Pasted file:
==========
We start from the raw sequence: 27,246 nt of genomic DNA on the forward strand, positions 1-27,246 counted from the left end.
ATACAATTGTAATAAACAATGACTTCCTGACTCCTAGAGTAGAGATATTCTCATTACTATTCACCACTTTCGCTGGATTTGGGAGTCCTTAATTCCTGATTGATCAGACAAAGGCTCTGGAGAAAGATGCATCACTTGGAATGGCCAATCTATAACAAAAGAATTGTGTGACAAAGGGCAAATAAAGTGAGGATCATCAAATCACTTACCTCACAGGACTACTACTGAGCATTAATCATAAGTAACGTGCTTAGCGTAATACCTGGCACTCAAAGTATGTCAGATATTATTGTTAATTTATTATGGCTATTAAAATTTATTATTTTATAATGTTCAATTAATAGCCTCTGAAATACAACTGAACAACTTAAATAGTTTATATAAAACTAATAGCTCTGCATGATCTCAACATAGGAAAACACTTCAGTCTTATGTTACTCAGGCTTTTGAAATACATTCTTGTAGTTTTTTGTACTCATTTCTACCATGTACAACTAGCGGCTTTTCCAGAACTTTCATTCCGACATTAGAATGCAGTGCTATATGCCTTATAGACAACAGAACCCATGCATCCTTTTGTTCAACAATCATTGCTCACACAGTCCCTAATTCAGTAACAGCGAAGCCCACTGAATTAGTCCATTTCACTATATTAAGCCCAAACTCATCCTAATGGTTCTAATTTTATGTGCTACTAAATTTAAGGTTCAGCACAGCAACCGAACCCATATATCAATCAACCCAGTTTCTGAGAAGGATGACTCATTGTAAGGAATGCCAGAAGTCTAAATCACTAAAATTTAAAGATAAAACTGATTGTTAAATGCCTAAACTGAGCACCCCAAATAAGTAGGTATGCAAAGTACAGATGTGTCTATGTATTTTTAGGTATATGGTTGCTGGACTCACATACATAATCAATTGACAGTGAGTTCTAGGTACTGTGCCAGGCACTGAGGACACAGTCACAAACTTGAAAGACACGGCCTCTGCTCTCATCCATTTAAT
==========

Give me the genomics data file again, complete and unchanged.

We start from the raw sequence: 27,246 nt of genomic DNA on the forward strand, positions 1-27,246 counted from the left end.
ATACAATTGTAATAAACAATGACTTCCTGACTCCTAGAGTAGAGATATTCTCATTACTATTCACCACTTTCGCTGGATTTGGGAGTCCTTAATTCCTGATTGATCAGACAAAGGCTCTGGAGAAAGATGCATCACTTGGAATGGCCAATCTATAACAAAAGAATTGTGTGACAAAGGGCAAATAAAGTGAGGATCATCAAATCACTTACCTCACAGGACTACTACTGAGCATTAATCATAAGTAACGTGCTTAGCGTAATACCTGGCACTCAAAGTATGTCAGATATTATTGTTAATTTATTATGGCTATTAAAATTTATTATTTTATAATGTTCAATTAATAGCCTCTGAAATACAACTGAACAACTTAAATAGTTTATATAAAACTAATAGCTCTGCATGATCTCAACATAGGAAAACACTTCAGTCTTATGTTACTCAGGCTTTTGAAATACATTCTTGTAGTTTTTTGTACTCATTTCTACCATGTACAACTAGCGGCTTTTCCAGAACTTTCATTCCGACATTAGAATGCAGTGCTATATGCCTTATAGACAACAGAACCCATGCATCCTTTTGTTCAACAATCATTGCTCACACAGTCCCTAATTCAGTAACAGCGAAGCCCACTGAATTAGTCCATTTCACTATATTAAGCCCAAACTCATCCTAATGGTTCTAATTTTATGTGCTACTAAATTTAAGGTTCAGCACAGCAACCGAACCCATATATCAATCAACCCAGTTTCTGAGAAGGATGACTCATTGTAAGGAATGCCAGAAGTCTAAATCACTAAAATTTAAAGATAAAACTGATTGTTAAATGCCTAAACTGAGCACCCCAAATAAGTAGGTATGCAAAGTACAGATGTGTCTATGTATTTTTAGGTATATGGTTGCTGGACTCACATACATAATCAATTGACAGTGAGTTCTAGGTACTGTGCCAGGCACTGAGGACACAGTCACAAACTTGAAAGACACGGCCTCTGCTCTCATCCATTTAAT